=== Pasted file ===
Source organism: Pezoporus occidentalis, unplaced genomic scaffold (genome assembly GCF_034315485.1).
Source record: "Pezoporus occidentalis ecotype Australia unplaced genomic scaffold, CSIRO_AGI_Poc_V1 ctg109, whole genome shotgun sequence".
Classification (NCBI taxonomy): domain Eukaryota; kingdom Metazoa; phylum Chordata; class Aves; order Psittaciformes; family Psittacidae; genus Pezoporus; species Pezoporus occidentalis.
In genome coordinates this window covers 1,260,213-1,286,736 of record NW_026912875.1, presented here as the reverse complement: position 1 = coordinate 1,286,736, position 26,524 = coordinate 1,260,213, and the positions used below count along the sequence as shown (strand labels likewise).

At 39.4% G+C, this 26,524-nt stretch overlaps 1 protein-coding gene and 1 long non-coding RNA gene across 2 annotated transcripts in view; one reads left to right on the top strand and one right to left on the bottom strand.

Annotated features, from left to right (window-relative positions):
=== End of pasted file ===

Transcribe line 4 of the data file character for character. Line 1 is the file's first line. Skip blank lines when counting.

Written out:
In genome coordinates this window covers 1,260,213-1,286,736 of record NW_026912875.1, presented here as the reverse complement: position 1 = coordinate 1,286,736, position 26,524 = coordinate 1,260,213, and the positions used below count along the sequence as shown (strand labels likewise).